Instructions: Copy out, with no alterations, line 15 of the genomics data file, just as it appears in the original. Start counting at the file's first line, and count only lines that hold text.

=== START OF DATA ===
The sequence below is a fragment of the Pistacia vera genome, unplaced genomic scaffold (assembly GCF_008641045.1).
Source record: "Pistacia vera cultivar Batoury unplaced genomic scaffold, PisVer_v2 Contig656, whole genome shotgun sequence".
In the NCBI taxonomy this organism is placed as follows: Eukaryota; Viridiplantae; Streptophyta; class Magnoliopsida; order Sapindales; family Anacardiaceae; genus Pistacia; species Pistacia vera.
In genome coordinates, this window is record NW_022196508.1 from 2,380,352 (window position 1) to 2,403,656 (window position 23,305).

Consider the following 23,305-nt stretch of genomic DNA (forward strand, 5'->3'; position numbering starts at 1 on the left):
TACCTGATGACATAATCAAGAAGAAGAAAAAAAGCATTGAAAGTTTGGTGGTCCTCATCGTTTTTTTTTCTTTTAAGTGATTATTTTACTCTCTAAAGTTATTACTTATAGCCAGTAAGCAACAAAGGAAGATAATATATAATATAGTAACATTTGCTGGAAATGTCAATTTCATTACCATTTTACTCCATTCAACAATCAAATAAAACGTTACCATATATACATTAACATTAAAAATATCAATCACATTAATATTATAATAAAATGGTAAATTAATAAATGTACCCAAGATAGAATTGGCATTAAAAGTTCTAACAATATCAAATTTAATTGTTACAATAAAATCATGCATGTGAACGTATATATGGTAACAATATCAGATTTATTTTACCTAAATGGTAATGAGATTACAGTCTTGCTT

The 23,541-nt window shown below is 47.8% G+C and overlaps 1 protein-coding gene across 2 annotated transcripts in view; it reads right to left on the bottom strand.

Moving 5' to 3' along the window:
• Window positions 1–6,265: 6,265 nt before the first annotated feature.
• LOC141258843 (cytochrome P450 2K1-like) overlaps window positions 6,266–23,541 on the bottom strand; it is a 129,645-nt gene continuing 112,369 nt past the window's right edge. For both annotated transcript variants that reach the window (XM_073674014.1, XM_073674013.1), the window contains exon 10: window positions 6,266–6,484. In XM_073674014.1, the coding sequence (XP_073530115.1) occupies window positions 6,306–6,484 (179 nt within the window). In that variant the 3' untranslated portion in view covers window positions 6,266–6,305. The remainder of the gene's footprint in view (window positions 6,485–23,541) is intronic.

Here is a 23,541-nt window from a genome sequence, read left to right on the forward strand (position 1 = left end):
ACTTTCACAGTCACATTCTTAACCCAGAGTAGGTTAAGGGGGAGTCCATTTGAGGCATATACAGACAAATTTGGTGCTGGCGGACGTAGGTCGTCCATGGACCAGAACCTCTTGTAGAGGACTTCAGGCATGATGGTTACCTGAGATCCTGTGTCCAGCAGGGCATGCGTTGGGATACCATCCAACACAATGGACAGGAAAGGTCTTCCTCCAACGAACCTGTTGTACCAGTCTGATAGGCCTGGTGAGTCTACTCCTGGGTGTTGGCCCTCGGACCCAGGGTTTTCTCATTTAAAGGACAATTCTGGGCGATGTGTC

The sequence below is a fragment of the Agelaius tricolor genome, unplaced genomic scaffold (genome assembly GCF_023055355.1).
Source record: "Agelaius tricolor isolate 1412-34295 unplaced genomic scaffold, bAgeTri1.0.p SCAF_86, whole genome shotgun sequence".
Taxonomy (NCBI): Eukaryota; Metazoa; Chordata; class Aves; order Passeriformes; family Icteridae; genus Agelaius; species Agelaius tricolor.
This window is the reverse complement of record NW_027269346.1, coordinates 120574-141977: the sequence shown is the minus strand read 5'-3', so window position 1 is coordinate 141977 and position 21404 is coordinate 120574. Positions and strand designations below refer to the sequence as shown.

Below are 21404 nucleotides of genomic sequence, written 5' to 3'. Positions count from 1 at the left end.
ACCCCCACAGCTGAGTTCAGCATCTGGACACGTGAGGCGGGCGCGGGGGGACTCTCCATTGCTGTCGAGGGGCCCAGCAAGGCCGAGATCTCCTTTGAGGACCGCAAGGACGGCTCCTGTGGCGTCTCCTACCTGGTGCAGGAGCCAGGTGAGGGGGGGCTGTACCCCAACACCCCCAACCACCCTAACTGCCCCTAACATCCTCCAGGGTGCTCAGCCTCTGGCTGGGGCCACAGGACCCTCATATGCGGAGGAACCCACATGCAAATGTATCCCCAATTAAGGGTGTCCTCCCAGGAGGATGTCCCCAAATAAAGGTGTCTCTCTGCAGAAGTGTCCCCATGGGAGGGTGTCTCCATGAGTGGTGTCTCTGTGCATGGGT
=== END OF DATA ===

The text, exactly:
Taxonomy (NCBI): Eukaryota; Metazoa; Chordata; class Aves; order Passeriformes; family Icteridae; genus Agelaius; species Agelaius tricolor.